16And he gave into the hand of hisservants, every drove by itself, and said to his servants, “Pass over before me, and put some distance between drove and drove.”
17And he commanded the first one, saying, “When Ěsaw my brother meets you and asks you, saying, ‘To whom do you belong, and where are you going? And whose are these in front of you?’
18then you shall say, ‘They are your servant Ya‛aqoḇ’s. It is a present sent to my master Ěsaw. And see, he also is behind us.’ ”
19So he commanded the second, and the third, and all who followed the droves, saying, “Speak to Ěsaw this same word when you find him,
20and you shall say, ‘Also look, your servant Ya‛aqoḇ is behind us.’ ” For he said, “Let me appease him with the present that goes before me, and after that see his face. He might accept me.”
21And the present passed over before him, but he himself spent the night in the camp.
22And he rose up that night and took his two wives, and his two female servants, and his eleven sons, and passed over the ford of Yabboq.
23And he took them and sent them over the stream, and sent over what he had.
24And Ya‛aqoḇ was left alone. And a Man wrestled with him until the breaking of day.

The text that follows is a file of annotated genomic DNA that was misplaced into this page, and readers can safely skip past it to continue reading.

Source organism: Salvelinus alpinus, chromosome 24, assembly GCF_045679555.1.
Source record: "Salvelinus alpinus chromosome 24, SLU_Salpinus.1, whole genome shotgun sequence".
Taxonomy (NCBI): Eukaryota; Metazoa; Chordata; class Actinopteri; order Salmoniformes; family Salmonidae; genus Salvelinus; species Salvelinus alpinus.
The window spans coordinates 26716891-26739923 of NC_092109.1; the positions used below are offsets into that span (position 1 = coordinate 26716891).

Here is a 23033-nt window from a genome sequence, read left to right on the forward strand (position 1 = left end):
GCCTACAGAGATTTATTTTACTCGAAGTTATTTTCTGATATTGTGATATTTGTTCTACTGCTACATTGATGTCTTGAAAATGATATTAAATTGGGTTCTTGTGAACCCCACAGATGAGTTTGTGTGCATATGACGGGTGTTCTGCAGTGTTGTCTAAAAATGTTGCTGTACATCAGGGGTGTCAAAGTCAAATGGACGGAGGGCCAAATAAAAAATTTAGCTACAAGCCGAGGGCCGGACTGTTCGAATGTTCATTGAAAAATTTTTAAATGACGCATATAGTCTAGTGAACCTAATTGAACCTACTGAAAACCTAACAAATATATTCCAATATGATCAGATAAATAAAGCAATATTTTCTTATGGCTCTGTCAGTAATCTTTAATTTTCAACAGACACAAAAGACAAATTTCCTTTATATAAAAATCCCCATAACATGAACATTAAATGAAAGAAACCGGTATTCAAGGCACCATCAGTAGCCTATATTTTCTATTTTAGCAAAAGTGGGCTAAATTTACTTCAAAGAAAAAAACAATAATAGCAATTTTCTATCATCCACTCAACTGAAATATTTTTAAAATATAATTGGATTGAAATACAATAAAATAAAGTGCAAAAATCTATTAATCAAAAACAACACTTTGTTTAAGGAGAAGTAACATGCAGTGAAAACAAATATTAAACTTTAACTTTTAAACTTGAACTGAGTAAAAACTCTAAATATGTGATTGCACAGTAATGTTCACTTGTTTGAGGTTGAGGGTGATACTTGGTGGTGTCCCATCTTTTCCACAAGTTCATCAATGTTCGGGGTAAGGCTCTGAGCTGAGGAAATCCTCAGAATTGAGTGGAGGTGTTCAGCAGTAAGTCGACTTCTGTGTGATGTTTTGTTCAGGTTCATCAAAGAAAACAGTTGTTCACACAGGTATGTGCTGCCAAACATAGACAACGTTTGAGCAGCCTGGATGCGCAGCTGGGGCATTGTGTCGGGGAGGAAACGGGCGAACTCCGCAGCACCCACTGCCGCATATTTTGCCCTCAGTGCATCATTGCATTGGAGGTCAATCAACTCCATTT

25And when He saw that He did not overcome him, He touched the socket of his hip. And the socket of Ya‛aqoḇ’s hip was dislocated as He wrestled with him.
26And He said, “Let Me go, for the day breaks.” But he said, “I am not letting You go until You have blessed me!”
27So He asked him, “What is your name?” And he said, “Ya‛aqoḇ.”
28And He said, “Your name is no longer called Ya‛aqoḇ, but Yisra’ĕl,#Yisra’ĕl means “to strive with Ěl; to overcome with Ěl; to rule with Ěl". because you have striven with Elohim and with men, and have overcome.”
29And Ya‛aqoḇ asked Him, saying, “Please let me know Your Name.” And He said, “Why do you ask about My Name?” And He blessed him there.
30And Ya‛aqoḇ called the name of the place Peni’ĕl, “For I have seen Elohim face to face, and my life is preserved.”
31And the sun rose on him as he passed over Penu’ĕl, and he limped on his hip.
32That is why the children of Yisra’ĕl to this day do not eat the sinew of the hip, which is on the socket of the thigh, because He touched the socket of the thigh of Ya‛aqoḇ, in the sinew of the hip.